A place of beauty that extends across the north and south side of the Alps in west-central Europe, Switzerland encompasses a great diversity of landscapes and climates on a limited area of 41,285 square kilometres. It is unusual in the sense that it comprises four main linguistic and cultural regions: German, French, Italian and Romansh in a relatively small area.
My travels took me to Ferney-Voltaire in eastern France, a commune in the Ain department which lies between the Jura mountains and the Swiss border and forms part of the metropolitan area of Geneva. My hotel was just 5 minutes walk from the Swiss border and allowed me easy access to transportation that would take me into Geneva. Within 15 minutes I was able to board a tram at Meyrin that would take me straight into the heart of Geneva, the journey took no longer than 10 minutes. I was really impressed with the trams, not only did they run on time but they were also in a good state of repair and were clean, something that can not always be said about transportation in the U.K.
Geneva is definitely one of my favourite cities in Switzerland, despite the fact that it is not very big in size and is known as “the smallest of big cities”, it somehow feels spacious and not overcrowded like some cities do. I took this opportunity to take a few photos, even though my hands were frozen and I did not want to take them out of my lovely warm pockets. I shall remember in future to pack my gloves with me if I visit Switzerland in the month of February.
This was the second time that I had visited Geneva but I was able to view it through different eyes, as the first time I visited was during the summer months and the city has a completely different feel at this time of year. Gone was the greenery and the vast array of flowers that colour the city over the course of summer, like those at L’horloge fleurie and instead there were bare trees and cold bitter winds but somehow the city still seems to hold a sense of charm. It was lovely to see all of the swans and other birds dwelling in Le Rhône just off Lac Léman. I only spent a short time here in Geneva but it was definitely time well spent.
The following day I had planned to travel to Lausanne which is located 62 kilometres (38.5 miles) northeast of Geneva. Lausanne is the second-largest city on Lake Geneva and is the lively capital of the canton of Vaud. I was looking forward to this visit, as Lausanne was a place that I had not visited before. The “Old Town” Lausanne is extremely picturesque and is largely car free, which is ideal if you are a pedestrian. Compared to Geneva, I found Lausanne to be busier and less spacious and at times reminded me of London, UK. The pace of life seemed to be much quicker here and the fact that it had a Metro system gave it more of a “London” feel. The Old Town is home to the Notre-Dame Cathedral which dates back to the 12th Century. The Cathedral is impressive not only on the outside but also inside and there are some great views of the city to be found here.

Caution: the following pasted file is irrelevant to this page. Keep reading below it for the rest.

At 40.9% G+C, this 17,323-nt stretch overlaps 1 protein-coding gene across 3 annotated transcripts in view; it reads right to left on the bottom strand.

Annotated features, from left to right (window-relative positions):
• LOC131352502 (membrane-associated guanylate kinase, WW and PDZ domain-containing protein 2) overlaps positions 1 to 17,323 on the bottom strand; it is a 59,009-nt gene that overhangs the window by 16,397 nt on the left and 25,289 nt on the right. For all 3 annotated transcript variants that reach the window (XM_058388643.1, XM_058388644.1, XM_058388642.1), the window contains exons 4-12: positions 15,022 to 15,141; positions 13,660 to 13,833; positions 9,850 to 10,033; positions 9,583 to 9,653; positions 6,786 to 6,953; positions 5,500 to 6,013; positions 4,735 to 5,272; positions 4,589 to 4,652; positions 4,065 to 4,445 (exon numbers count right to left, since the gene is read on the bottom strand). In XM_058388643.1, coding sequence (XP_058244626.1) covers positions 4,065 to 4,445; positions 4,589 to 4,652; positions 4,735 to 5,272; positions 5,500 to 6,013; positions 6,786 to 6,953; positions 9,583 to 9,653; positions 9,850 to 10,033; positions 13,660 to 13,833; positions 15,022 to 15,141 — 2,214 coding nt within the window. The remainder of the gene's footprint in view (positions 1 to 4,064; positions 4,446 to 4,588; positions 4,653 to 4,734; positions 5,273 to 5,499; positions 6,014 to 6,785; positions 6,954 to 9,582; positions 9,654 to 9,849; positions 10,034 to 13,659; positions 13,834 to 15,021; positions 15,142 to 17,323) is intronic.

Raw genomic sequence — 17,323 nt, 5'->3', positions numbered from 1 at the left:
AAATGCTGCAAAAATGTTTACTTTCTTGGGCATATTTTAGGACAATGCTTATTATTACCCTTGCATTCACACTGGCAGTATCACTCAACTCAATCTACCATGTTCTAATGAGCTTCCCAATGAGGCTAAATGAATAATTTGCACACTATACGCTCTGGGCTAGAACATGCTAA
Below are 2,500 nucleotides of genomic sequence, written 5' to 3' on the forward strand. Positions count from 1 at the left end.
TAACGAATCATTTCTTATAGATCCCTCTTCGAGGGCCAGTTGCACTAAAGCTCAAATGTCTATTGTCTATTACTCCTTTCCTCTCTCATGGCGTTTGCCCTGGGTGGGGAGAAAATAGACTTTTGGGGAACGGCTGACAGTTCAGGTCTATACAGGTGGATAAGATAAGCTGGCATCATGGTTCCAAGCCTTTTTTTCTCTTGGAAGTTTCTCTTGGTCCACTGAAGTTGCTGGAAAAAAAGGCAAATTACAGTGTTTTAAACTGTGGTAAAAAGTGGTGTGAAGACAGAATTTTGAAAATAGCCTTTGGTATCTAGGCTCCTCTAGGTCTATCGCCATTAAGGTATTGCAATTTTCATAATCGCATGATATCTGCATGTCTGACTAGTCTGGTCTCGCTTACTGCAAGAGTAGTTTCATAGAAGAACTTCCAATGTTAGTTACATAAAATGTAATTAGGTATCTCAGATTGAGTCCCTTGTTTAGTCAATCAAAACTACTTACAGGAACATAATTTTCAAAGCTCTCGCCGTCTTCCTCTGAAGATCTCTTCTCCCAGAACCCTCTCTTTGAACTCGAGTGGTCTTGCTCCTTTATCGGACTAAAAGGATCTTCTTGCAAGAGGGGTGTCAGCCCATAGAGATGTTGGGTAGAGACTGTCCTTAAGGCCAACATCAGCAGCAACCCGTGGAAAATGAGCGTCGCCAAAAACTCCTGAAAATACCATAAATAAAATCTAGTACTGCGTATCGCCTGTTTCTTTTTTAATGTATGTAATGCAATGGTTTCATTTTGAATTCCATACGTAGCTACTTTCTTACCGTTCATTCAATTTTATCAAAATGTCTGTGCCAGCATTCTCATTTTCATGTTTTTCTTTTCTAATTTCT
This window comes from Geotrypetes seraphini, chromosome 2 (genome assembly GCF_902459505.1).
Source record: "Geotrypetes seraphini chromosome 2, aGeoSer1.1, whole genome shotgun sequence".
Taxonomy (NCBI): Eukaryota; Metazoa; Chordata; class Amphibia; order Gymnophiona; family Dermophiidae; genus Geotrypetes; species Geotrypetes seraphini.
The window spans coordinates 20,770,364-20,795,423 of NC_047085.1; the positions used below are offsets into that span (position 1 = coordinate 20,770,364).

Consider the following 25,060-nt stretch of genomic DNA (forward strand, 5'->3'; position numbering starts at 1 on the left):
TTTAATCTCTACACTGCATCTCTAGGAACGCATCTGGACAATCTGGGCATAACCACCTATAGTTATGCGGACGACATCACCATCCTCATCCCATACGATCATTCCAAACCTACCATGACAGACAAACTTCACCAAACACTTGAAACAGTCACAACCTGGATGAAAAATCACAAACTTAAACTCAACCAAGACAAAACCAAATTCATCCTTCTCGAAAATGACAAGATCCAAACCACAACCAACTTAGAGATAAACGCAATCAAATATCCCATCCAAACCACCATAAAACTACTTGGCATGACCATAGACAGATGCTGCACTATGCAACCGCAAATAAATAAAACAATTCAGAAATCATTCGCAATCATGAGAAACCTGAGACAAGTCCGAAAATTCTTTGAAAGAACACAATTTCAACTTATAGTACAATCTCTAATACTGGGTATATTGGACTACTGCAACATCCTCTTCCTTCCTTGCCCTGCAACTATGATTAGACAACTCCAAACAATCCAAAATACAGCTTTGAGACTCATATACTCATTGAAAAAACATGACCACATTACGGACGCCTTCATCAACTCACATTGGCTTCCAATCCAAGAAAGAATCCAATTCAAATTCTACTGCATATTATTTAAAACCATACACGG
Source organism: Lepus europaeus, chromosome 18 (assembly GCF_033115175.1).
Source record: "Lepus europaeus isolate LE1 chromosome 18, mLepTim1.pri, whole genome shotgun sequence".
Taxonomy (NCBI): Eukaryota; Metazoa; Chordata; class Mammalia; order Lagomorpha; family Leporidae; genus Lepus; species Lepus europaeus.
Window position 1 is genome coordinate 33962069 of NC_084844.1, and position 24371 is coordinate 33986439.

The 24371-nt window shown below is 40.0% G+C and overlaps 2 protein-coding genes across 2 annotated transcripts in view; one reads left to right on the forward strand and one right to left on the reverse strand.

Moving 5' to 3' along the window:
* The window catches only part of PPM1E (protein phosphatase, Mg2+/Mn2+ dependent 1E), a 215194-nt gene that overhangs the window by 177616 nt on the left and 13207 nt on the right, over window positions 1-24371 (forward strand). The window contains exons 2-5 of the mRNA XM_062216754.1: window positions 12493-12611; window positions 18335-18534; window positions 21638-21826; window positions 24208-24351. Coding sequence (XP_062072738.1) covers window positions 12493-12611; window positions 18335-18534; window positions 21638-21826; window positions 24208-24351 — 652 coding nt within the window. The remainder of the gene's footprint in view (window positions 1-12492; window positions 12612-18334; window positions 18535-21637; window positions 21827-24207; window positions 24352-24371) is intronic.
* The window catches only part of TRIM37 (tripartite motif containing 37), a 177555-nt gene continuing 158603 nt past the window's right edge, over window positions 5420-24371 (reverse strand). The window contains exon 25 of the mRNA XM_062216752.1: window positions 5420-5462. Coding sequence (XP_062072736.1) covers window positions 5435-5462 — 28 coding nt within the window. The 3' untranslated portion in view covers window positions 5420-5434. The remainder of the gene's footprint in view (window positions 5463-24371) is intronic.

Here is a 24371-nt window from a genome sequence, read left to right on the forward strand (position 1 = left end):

Just a short walk away (maybe 20-30 minutes) there was a chance to escape from it all and I found myself a place of peace and tranquility. I visited Lac de Sauvabelin, an artificial lake in the Sauvabelin forest, above Lausanne which started construction in 1888. As well as the lake there is also a petting zoo which was a pleasant surprise and better still it was free of charge. I especially loved it here as I like the peace and quiet and I have a great fondness for animals. A great way for me to spend the afternoon before heading back into the hustle and bustle of the city.
Lac de Sauvabelin
Before heading back into the city I took the opportunity to climb the the Tour de Sauvabelin (Tower of Sauvabelin) which is a wooden tower located in the Sauvabelin forest. The tower was constructed in 2003 and is 35 meters high and provides panoramic views of Lausanne, Lac Léman and the surrounding countryside and mountains. Well worth the climb.
Tour de Sauvabelin
Back in the city I also visited Port d’Ouchy which is a popular lakeside resort located south of the city at the edge of Lake Geneva (Lac Léman). I can imagine that in the summer months the port could get very busy but in February it was fairly subdued which made it a pleasure to visit. There are great views over the lake that look over to France (weather depending), unfortunately it was a little overcast during my visit but I could just make out the mountains on the other side. The Compagnie générale de navigation sur le Lac Léman or Lake Geneva General Navigation Company (commonly abbreviated to CGN) is a public Swiss company operating boats on Lake Geneva connecting towns in both France and Switzerland including Geneva, Vevey, Montreux, Évian-les-Bains, and Lausanne. The boats can be seen at the Ouchy Port.
Ouchy was once a small fishing village which was incorporated into the city of Lausanne in the mid-19th century to serve as a port on Lac Léman. Today it is a popular place amongst skateboarders and roller skaters as well as tourists for its incredible views of the lake and the Alps.
I also managed to see the Château d’Ouchy (“Castle of Ouchy”), an old medieval castle that has since been converted into a hotel.
All in all I enjoyed my visit to Lausanne but my favourite part of the visit was to the Bois de Sauvabelin and I would urge anyone visiting Lausanne to pay a visit. My time away in Switzerland was brief but it was a nice break and I shall definitely miss the view from my hotel room.
I am looking forward to my next getaway in a few weeks when I travel to Gran Canaria, hopefully capturing some great images.
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